We post frequently about the troubles heaped on service-dog owners by businesses that aren’t familiar with the laws regarding service dogs, and we’ve even pointed out that there are dog-owners who take advantage of the situation to sneak their own non-service dogs into places they shouldn’t go. But one Arizona lawmaker’s proposed solution was so ill-conceived that his fellow legislators ran away from it as fast as they could.
To be fair, it seems that Rep. Bob Thorpe, R-Flagstaff, had reasonably good intentions when he proposed the bill, but service-dog activists were quick to note that his proposal would cause more, not fewer problems for those who really need canine help:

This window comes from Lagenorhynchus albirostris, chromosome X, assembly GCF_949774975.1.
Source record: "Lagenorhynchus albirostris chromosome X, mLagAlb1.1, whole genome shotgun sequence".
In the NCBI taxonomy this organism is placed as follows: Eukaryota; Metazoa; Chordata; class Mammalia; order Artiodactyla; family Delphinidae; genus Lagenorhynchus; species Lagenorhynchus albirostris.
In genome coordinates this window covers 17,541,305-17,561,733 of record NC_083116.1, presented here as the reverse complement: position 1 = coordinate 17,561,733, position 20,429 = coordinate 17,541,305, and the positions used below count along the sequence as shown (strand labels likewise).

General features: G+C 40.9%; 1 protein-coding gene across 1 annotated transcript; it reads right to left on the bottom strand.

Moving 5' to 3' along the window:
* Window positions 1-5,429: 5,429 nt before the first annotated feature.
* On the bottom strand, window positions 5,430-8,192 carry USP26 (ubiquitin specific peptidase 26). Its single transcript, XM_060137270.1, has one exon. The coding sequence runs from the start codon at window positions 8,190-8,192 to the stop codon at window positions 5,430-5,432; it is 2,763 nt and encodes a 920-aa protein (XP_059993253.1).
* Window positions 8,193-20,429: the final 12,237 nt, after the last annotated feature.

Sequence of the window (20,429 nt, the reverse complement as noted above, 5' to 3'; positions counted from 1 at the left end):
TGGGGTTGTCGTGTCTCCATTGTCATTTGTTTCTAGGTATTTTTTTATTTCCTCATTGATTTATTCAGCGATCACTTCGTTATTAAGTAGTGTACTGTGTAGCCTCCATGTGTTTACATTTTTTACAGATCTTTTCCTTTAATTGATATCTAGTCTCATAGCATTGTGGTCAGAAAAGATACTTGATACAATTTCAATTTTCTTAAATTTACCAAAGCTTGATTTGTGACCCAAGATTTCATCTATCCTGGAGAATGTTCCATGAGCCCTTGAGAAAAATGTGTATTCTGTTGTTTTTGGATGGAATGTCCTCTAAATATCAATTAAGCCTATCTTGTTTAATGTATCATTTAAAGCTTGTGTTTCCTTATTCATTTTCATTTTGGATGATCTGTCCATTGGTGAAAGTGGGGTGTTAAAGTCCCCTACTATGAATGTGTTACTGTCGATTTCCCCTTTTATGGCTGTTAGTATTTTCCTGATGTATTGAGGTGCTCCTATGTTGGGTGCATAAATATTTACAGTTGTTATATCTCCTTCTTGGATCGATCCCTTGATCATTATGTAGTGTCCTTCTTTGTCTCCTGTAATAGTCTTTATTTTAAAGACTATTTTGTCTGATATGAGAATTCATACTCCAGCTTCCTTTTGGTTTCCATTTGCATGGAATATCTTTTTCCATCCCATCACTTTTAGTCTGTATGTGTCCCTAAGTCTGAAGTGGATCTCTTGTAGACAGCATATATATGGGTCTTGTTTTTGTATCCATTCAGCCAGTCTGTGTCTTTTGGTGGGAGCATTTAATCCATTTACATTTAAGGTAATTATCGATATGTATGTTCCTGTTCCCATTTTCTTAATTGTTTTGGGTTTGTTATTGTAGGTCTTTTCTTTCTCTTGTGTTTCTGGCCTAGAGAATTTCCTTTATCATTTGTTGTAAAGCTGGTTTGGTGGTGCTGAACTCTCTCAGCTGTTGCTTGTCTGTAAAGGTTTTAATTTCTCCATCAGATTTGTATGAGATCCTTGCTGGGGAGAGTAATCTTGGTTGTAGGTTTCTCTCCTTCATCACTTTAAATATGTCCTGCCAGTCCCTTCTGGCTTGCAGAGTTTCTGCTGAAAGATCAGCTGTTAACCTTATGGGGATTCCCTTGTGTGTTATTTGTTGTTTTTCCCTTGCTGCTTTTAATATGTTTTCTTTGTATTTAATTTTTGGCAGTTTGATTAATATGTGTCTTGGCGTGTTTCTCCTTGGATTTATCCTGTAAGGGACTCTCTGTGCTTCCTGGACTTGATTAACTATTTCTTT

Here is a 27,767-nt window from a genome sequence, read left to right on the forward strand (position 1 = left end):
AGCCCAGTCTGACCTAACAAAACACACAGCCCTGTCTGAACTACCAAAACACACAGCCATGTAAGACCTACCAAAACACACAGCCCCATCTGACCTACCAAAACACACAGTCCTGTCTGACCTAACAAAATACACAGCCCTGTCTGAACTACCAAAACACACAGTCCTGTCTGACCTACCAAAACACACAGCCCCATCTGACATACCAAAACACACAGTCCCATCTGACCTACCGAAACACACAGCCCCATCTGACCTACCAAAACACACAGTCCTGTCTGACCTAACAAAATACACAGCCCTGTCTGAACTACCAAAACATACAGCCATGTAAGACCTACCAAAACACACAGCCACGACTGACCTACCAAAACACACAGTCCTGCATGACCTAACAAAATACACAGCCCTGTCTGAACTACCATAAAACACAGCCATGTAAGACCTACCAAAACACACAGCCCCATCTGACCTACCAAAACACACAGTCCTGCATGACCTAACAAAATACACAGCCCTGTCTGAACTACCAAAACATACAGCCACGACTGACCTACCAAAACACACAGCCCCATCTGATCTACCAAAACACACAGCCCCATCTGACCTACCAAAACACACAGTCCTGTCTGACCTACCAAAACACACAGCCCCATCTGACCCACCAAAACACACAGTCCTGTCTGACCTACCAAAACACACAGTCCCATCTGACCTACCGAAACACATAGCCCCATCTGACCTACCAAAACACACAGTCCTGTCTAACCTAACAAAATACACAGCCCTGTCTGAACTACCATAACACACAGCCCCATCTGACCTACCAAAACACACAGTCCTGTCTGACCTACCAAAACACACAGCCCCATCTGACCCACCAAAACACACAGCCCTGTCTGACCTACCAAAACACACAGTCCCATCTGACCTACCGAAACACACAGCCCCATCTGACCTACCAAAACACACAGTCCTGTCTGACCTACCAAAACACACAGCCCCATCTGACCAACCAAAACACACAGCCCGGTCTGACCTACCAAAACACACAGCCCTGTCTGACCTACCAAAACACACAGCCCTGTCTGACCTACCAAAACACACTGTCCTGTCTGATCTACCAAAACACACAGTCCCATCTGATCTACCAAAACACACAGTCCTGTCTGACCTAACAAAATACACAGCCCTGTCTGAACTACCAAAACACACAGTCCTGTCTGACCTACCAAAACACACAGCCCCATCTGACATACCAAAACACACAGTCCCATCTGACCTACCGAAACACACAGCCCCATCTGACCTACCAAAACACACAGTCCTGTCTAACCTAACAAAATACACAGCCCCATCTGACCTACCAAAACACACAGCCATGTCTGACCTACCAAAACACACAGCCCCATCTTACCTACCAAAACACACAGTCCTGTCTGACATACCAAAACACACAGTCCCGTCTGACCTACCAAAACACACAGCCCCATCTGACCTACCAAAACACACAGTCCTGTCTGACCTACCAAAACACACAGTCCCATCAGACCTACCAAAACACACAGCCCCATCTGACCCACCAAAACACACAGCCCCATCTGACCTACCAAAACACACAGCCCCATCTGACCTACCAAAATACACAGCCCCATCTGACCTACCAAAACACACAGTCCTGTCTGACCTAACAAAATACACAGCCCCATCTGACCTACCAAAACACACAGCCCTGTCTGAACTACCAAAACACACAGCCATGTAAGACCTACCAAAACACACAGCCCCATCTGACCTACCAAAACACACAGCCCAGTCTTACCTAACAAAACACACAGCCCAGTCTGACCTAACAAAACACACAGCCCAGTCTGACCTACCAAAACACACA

But dozens of people with disabilities ranging from blindness to epilepsy showed up on short notice to say the bill’s language was at odds with federal protections and would have isolated them from society. At least a half dozen dogs sat quietly next to their owners in a sign that the trained animals aren’t typically a nuisance in public.
Showing extraordinary good sense in not challenging dog owners, the committee abandoned the bill as soon as it came up. Let’s hope that this is the last time we try to solve a problem by making life more difficult for the victims. Perhaps legislation that seeks to educate business owners about the current laws regarding service animals would be more appropriate.